I've been using Accu-flex beading wire in various guages for bracelets, but have had many of them come apart because the thin wire slips through the the split rings. Fortunately the bracelet doesn't fall apart due to the crimp bead, but I am tired of all the fixing (just closing the rings again after being pulled apart) and I really don't want this to happen when I give jewelry as a gift.
Any suggestions? Should I not be using split rings? I have a wide variety of split rings and I'm sure quality too. Are some just better than others or is there something else I should use? I have jump rings also but they look less formal I guess.
Thanks in advance!
My Blog (started long BEFORE I started beading!): Sunshine, Smiles & Stamps= Lovin' Life
You might try split rings made from Stainless Steel. It will be stiffer. What I do not understand is how the ends of the split rings are raising up to where the wire can slip in the slot. Are you springing the split ring too far open while sliding the Accu-flex wire into the split ring? Any good split ring should come back together to where it does not have a gap.
Maybe I am splitting them too far?? When I am finished and close them there is zero gap, but they are tending to pull open with any slight tug on the bracelet. Even after they come apart sometimes you can still barely see a gap. I have many little baggies of split rings- some say "SS" on them. Does that mean Sterling Silver or Stainless Steel typically?
And maybe I'm calling them the wrong name. I'm talking about the metal (silver or steel?) that makes a circle with a split that you can twist open and then shut. Do I have the name wrong? I think a jump ring is the metal loop that overlaps like a keyring, right? This is NOT what I'm using, or rather, what I'd rather not use.
Thanks so much for trying to educate me!!
I would just use some wire guards. They look like horseshoes "U". They have holes and a canal for your wire to run through. It will keep your soft flex from coming out of the split ring, and have a more professional looking finish to it. Or another way to solve your problem is to just soldered jump ring. The wire can not possibly come out because there is no opening to do so.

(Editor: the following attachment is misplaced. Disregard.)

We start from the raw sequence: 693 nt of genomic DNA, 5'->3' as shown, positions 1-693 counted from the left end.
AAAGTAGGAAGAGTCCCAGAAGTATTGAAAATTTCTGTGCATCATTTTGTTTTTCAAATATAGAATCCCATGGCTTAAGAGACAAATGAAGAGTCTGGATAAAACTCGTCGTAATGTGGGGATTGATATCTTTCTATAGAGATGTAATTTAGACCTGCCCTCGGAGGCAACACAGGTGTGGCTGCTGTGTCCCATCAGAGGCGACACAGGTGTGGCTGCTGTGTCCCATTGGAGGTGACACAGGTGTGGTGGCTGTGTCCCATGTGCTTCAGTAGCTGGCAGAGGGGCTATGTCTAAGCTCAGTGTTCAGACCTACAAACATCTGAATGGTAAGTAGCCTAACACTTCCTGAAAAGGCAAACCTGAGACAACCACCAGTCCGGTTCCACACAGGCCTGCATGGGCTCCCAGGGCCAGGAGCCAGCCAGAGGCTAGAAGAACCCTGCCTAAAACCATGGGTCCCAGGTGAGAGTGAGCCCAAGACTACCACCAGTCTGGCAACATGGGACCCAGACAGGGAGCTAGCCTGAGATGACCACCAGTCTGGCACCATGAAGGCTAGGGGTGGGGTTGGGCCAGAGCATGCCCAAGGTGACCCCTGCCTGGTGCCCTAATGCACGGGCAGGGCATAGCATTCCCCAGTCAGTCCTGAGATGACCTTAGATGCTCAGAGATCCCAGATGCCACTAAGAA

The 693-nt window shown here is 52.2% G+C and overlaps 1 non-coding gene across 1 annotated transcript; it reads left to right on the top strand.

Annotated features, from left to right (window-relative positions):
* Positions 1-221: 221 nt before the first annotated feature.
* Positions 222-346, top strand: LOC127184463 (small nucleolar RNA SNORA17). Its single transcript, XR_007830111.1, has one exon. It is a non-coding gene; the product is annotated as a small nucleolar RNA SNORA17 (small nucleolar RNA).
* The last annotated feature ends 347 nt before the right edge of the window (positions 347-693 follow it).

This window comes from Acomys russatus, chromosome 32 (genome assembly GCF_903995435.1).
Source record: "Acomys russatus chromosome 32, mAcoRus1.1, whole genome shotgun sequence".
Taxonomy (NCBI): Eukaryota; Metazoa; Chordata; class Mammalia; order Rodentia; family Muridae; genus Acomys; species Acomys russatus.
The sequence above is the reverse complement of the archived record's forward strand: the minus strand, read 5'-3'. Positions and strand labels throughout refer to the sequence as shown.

Well you've taught me something new. Never heard of or seen horseshoes. They sound like the ideal solution! I'll add some to my next order. Thanks so much!
Kristin, You do have the names switched. the ones that overlap like a keyring are "split rings" and the ones you just use two pair of pliers to open and reclose are "jump rings"...........
Opening a jump ring goes like this......hold the jump ring in two pairs of pliers with the split on top. Bring one pair of pliers towards you, the other away from you, insert the wire into the narrowest gap possible and then reverse the motion to close. If you are doing it that way it eliminates problems associated with opening them too far, etc.
If you are opening your jump ring correctly and the wire is sliding through, it is the fault of the jump ring itself, due to cheap construction materials. If they are pulling open, you may be hanging too much weight on them and need to use a thicker ring. SS "should" mean sterling silver.
A while back I purchased rings in a gold plate........but it was gold on top of copper and they were SO soft as to be useless. I returned them to the store (which had already taken a bunch of them back, they didn't realize they were too soft until they started selling them) and got a better quality of ring. I don't use jump rings unless they are holding up felt balls or vintage acrylics, never for glass. For heavier items I use only split rings and actually purchased a split ring plier which makes life much better.